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Despite the name, Alabama Rot is not found only in the southern American state of Alabama. Cases have been reported close to home in Worcestershire recently, so what is it?

There has been a lot of news coverage recently about Alabama Rot especially now that cases are appearing on our doorsteps in Worcestershire. It's currently getting a lot of press because very little is known about this mystery disease that sadly is proving fatal for many of the dogs that contract it.

Alabama Rot is actually a nickname for the disease, which is actually called cutaneous and renal glomerular vasculopathy (CRGV).

So what is it?

CRGV causes tiny blood clots to form and block the blood vessels in the skin and kidneys, these blockages can then lead to damage of the surrounding tissue or organ. In the skin it presents as ulceration and lesions (which is often the first sign for owners); whereas in the kidneys, it can lead to severe damage and eventually kidney failure.

How is it caused?

Unfortunately for dog owners, it's not yet known how and why some dogs are getting it; nor is it known where the problem is coming from as cases have appeared in several areas.

Investigations are currently ongoing and Anderson Moores Veterinary Specialists are leading the research into the disease. You can find out more directly from them here.

How can I protect my Dog?

Because the cause is still unknown, it's impossible to give specific advise on avoiding it. We recommend that you wash your dogs feet and legs after all walks in wet or muddy conditions, however be warned that this precaution is not yet confirmed to offer any benefit or protection.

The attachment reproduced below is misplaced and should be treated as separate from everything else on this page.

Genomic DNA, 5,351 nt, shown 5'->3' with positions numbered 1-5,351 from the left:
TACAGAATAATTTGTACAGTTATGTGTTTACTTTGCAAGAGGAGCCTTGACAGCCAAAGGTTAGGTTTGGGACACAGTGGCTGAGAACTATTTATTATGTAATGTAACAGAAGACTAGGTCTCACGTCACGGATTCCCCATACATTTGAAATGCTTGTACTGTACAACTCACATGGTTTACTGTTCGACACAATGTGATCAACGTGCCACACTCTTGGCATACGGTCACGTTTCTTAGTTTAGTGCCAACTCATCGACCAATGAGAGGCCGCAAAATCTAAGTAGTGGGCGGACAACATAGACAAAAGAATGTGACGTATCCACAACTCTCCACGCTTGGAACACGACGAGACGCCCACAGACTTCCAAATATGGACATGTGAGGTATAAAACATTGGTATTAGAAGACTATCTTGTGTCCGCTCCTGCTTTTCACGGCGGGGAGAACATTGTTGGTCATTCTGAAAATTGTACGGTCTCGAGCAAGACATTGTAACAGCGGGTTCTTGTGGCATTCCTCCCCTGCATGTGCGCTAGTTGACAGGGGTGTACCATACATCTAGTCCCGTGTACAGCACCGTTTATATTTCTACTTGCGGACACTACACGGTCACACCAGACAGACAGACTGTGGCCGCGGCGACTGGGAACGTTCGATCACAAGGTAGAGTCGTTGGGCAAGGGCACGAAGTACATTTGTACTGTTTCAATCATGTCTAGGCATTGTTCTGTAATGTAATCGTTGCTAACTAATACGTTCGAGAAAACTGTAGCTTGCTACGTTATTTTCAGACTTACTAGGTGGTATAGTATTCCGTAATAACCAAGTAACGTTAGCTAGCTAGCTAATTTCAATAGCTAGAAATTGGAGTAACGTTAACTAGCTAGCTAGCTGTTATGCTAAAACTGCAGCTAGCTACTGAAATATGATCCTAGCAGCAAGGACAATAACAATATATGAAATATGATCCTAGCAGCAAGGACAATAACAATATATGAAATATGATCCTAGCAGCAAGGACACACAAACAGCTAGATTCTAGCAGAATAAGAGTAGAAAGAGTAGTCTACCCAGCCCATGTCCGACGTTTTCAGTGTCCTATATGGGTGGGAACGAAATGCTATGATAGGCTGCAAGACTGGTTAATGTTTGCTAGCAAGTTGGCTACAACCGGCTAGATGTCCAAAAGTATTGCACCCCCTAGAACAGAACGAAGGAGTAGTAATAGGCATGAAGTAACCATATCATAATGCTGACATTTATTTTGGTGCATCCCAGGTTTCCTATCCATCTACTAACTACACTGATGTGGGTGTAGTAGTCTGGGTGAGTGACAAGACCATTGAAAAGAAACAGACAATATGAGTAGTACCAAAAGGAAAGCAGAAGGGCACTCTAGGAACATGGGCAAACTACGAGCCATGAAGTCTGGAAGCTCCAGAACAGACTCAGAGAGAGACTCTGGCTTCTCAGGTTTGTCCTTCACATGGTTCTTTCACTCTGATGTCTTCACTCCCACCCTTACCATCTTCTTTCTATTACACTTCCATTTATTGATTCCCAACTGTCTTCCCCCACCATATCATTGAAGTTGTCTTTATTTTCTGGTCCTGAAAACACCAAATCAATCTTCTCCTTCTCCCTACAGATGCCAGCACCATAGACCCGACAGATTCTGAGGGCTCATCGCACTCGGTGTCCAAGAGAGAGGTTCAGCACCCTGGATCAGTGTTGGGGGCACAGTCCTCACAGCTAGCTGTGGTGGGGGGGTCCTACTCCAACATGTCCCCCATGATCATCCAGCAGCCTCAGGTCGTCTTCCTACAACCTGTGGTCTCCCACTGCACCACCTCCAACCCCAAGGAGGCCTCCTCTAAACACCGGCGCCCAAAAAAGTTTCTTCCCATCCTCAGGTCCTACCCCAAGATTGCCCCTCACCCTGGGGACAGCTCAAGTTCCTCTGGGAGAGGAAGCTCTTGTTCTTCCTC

Currently there are no particular areas that specialists are warning dog owners to avoid as cases have been reported in many counties across the country.

The Symptoms

The symptoms can very easily be misinterpreted as common cuts or grazes, insect bites/stings and skin allergies.

The majority of confirmed cases have presented with inflammation of the skin; usually redness, swelling or lesions. These are usually found on the dog's paws and legs however, some have also appeared on other areas including the body, face, tongue or mouth. The skin lesions are often the first sign of this disease although it's not yet known how early on these appear.

** Please remember that most of the time a skin problem will NOT be caused by Alabama Rot, however if in doubt it is advised to seek veterinary advice. **

Thankfully many dogs presenting with skin irritation due to Alabama Rot don't develop kidney problems and will recover fully.

What does treatment involve?

If a vet treats a dog with symptoms similar to those of Alabama Rot, they will need to investigate whether the symptoms are likely to be that or another complaint. Treatment for the skin could include antibiotics, dressings and painkillers (called non-steroidals) and is usually fairly minimal. However, dogs developing kidney failure will likely need to be hospitalised for intensive treatment due to the seriousness of the condition.

If you are worried about Alabama Rot contact Brentknoll Vets in Worcester on 01905 355938


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